In order to do so, the government must know who everyone is. That means everyone needs an electronic identity.
Mindful of the humiliating failure of the Home Office's identity cards scheme, the Cabinet Office have asked the private sector to devise an identity assurance service. An identity assurance service that is absolutely nothing like the Home Office scheme with its national identity register and its biometrics.
Someone has been spoiling the Cabinet Office's fun by pointing out that we already have a way to transact with government over the web, using the UK Government Gateway.
Too old-fashioned, they say, we must have a modern gateway.
And as if to prove it, the Cabinet Office have hired ex-Guardian man Mike Bracken to be executive director of government digital services and SRO of the identity assurance programme. (Keep up at the back – senior responsible owner.)
Boy. Is he ever modern. He ran the Guardian website until six months ago. He uses Apple laptops. And Google Apps. Which means Google, Julian Assange and the Chinese will all know about the identity assurance programme before we the public do.
Anyway, he's not having any of this cobwebby old Government Gateway nonsense. He says in his latest blog, Establishing trust in digital services:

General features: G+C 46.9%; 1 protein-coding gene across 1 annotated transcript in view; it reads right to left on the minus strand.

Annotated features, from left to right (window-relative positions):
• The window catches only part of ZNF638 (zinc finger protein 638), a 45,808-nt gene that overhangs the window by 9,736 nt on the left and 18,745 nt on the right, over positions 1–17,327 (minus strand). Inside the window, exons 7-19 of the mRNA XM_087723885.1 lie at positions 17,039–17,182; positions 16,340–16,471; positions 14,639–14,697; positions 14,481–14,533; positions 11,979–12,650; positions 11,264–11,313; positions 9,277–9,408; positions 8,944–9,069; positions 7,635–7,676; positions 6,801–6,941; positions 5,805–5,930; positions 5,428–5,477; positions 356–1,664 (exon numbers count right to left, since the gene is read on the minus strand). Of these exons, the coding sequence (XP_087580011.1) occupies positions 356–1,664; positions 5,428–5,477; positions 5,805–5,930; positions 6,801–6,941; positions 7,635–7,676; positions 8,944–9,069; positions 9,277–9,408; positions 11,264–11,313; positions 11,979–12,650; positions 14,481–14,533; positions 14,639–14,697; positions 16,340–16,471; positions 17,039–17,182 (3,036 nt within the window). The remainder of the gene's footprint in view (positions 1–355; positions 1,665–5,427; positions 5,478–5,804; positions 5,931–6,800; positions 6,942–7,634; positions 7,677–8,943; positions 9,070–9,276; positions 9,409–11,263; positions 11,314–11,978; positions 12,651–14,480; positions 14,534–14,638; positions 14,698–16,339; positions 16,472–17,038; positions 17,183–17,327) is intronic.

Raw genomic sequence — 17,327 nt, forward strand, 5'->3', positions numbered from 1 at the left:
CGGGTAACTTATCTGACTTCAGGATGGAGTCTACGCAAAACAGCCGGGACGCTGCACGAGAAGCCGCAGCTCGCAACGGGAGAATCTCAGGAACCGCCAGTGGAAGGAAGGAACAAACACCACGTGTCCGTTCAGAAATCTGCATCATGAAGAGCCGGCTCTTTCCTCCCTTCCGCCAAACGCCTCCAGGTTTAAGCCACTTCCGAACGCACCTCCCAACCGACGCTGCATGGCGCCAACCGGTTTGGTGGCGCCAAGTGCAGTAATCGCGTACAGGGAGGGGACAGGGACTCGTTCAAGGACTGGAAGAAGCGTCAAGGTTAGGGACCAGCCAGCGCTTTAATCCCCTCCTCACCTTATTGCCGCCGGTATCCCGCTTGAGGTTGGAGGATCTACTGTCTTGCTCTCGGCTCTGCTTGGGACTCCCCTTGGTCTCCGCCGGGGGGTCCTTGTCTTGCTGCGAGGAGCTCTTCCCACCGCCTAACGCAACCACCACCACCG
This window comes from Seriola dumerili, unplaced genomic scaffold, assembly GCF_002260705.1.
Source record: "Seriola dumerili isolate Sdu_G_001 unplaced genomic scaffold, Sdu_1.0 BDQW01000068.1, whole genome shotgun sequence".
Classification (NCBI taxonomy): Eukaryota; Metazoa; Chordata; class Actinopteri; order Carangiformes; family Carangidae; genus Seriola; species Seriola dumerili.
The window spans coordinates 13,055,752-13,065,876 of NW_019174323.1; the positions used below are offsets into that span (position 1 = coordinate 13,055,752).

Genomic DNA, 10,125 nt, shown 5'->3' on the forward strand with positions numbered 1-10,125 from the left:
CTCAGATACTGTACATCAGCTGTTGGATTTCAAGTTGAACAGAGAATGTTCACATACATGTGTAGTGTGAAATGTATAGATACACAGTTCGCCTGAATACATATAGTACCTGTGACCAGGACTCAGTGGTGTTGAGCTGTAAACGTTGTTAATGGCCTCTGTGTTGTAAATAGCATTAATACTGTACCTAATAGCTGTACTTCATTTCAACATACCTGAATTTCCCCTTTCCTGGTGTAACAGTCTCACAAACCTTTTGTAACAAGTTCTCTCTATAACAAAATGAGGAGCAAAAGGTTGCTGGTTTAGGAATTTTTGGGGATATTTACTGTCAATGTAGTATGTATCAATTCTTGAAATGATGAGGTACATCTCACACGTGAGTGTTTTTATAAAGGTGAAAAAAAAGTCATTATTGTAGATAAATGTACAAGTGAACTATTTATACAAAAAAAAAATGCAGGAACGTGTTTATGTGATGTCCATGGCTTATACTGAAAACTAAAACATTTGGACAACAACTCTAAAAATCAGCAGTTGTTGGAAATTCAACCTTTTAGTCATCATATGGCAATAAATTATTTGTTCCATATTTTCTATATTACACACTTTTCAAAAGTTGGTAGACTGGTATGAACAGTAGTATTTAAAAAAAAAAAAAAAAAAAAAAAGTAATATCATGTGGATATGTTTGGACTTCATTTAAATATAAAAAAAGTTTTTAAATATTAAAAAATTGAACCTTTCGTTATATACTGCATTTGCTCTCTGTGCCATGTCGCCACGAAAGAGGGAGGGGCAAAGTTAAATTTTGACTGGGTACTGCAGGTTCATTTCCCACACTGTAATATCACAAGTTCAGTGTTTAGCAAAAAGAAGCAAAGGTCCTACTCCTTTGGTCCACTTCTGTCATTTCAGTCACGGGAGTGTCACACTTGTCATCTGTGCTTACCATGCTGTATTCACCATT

You may not grasp all the detail – he's talking about the federated model of identity management, not a United States of Europe – but you get the gist, "a lot has moved on", the Government Gateway is oldsville.
... the UK assumed the federated model in the Electronic Communication Act (2000) and built the Government Gateway accordingly. But a lot has moved on in the dozen years since Government Gateway was developed and we have a lot of work to do to develop solutions that work for users in the many contexts that they’ll need them.
Why do we need to move on? Why is there a lot of work to do? Because:
Now here's a wrinkle – if you click on that Project STORK link of his to see which opportunities are testified to, what's the first thing you see?
There is a strong desire to work collaboratively across the public and private sectors to develop solutions that meet users differing needs. That desire is international. The USA’s National Strategy for Trusted Identities in Cyberspace and the EU Project STORK pilots testify to the opportunities.
"eID" in STORKspeak is electronic identity, and not the famous festival of the same name. Bit of a clanger for ex-Guardian man Mike Bracken, that – "national eID" takes us straight back to identity cards and national identity registers.
The aim of the STORK project is to establish a European eID Interoperability Platform that will allow citizens to establish new e-relations across borders, just by presenting their national eID.
But this time it's double wrinkle because what's the only thing everyone (else) knows about Project STORK? It's a pan-European project to share personal and business information and the UK leg of Project STORK is ... yes ... the Government Gateway.